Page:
Important Medication in Short Supply for Glaucoma Patients

February 19, 2018 05:41 PM

An important medication for glaucoma patients is in short supply. Patients like Ronald Webb rely on a prescription medication called "Dorzolamide" to see. He uses the eye drops twice a day.

"One of my eyes is almost gone," Webb said. "It doesn't matter if you hold two fingers up or whatever, I can't see anything."


Glaucoma (According to the National Eye Institute)

  • A group of diseases that damage the eye's optic nerve and can result in vision loss and blindness.

Who is at risk?

  • African Americans over age 40
  • Everyone over age 60, especially Mexican Americans
  • People with a family history of glaucoma 

Symptoms of Glaucoma

  • At first, open-angle glaucoma has no symptoms. It causes no pain. Vision stays normal. Glaucoma can develop in one or both eyes.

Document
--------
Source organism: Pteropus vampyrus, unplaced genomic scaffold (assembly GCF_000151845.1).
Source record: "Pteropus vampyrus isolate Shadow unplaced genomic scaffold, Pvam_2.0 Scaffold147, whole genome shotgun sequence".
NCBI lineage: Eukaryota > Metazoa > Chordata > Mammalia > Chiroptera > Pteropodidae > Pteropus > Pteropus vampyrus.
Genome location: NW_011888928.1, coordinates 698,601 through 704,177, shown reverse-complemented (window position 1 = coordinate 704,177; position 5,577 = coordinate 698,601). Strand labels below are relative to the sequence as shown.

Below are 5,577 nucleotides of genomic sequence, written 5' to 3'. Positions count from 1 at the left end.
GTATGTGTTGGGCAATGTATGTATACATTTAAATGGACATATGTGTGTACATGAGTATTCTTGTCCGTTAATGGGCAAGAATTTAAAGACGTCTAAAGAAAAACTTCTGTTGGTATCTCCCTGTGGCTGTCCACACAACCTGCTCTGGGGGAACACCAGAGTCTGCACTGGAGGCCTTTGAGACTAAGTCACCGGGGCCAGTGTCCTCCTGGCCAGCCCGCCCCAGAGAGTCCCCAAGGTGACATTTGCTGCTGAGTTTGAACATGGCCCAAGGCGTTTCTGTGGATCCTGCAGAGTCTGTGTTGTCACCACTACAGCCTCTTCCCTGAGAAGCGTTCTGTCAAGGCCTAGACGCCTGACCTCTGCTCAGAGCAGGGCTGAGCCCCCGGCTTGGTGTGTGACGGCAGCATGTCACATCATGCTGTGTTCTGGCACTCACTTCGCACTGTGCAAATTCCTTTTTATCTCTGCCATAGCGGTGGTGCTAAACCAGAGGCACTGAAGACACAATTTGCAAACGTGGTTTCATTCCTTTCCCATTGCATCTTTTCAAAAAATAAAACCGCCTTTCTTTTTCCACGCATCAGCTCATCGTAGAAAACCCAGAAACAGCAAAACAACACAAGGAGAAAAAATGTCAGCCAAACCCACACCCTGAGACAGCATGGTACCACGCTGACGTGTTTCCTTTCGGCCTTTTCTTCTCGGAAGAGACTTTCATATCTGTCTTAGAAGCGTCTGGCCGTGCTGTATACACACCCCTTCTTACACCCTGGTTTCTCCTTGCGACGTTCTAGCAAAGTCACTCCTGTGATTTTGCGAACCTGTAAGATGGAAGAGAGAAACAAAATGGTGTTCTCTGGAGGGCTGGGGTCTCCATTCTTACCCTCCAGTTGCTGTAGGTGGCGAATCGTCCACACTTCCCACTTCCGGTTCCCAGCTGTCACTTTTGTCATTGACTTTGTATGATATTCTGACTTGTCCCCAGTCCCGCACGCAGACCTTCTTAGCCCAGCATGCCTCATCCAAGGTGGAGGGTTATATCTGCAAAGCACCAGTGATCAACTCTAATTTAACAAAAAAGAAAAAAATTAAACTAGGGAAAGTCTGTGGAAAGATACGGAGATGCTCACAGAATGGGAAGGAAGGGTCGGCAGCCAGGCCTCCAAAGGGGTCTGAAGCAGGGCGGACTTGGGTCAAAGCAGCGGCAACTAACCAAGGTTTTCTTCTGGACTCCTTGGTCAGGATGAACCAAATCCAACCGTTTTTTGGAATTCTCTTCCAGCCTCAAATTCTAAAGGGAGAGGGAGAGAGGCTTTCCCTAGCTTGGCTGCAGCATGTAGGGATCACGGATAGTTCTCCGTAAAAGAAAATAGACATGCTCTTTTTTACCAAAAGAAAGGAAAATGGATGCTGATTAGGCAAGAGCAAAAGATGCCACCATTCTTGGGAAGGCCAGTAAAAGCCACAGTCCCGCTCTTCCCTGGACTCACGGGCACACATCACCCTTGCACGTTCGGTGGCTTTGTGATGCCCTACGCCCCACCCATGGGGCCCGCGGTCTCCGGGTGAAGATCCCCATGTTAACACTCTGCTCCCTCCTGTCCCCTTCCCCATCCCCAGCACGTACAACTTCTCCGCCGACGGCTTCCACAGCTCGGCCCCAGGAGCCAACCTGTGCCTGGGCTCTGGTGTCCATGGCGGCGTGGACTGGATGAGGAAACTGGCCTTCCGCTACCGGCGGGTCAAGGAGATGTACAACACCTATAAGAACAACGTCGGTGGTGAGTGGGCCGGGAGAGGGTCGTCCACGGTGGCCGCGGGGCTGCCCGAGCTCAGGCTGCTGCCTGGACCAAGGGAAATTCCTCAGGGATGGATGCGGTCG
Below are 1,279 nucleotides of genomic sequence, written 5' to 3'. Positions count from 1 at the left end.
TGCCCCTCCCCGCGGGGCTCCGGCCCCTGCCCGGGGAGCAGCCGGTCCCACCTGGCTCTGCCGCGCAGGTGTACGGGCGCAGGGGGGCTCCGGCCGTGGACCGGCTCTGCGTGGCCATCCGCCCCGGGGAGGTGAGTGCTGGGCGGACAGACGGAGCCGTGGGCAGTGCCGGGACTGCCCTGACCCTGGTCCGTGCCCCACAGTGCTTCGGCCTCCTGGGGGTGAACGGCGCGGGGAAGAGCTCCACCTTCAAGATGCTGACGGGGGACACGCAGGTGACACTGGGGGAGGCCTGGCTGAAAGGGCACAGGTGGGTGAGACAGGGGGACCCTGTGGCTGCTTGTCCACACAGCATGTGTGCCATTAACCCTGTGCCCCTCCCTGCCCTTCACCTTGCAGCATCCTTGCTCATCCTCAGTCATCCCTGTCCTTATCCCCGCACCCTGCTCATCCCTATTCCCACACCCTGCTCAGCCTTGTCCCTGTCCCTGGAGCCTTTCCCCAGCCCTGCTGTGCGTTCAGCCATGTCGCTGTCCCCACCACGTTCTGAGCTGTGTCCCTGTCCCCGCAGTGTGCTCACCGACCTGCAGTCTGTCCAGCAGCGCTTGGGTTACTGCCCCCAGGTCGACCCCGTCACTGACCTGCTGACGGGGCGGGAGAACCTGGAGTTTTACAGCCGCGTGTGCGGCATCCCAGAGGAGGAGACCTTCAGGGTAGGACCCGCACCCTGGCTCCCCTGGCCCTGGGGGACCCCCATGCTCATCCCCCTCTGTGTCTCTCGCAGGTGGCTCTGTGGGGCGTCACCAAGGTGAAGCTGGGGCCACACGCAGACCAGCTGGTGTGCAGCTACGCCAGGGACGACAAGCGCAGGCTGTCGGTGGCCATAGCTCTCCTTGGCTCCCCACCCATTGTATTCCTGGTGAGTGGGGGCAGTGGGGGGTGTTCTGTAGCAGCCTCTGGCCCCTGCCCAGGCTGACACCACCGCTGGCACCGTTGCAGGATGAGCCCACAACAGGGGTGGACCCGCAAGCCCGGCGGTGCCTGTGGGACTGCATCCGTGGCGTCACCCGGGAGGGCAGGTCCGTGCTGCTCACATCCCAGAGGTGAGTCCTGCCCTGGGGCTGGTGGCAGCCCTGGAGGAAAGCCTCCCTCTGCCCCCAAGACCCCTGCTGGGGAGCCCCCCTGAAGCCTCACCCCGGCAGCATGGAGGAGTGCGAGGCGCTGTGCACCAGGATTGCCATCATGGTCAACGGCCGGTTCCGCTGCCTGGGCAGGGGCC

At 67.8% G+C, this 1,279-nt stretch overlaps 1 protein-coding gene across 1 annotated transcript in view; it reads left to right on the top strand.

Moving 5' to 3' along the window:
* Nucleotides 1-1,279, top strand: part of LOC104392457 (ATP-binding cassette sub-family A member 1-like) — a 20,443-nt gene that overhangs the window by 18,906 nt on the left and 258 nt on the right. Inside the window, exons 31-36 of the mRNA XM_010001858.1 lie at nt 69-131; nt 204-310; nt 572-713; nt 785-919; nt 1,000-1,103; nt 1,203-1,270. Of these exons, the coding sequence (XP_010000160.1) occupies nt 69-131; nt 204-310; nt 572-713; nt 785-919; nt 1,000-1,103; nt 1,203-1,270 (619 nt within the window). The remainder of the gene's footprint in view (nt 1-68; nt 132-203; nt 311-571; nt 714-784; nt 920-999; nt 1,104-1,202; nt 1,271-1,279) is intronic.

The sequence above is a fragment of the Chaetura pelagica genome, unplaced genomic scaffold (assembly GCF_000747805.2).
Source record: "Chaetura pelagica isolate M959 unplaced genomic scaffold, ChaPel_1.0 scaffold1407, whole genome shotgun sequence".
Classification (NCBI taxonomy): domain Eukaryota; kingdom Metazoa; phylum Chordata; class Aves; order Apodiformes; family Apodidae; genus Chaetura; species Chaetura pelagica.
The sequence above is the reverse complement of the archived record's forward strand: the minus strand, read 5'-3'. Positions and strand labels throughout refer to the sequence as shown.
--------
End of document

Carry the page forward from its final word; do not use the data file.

• Without treatment, people with glaucoma will slowly lose their peripheral (side) vision. 
  • Over time, central vision (straight-ahead) may decrease over time until no vision remains.

But suddenly Dorzolamide wasn't available at his pharmacy, or anywhere else he checked.  According to the FDA website, the drug has been in shortage since January 24th. Instead, Webb says he's been prescribed an alternative drug called "Azopt" which is much more expensive.

"It costs $190, compared to the $18 I was paying before," he said. "A big price difference."

According to one of the pharmaceutical companies that makes Dorzolamide, the drug is on backorder and unclear when it will be readily available. 

To help with costs for people like Webb, a coupon for Azopt is provided here


Ellen Galles

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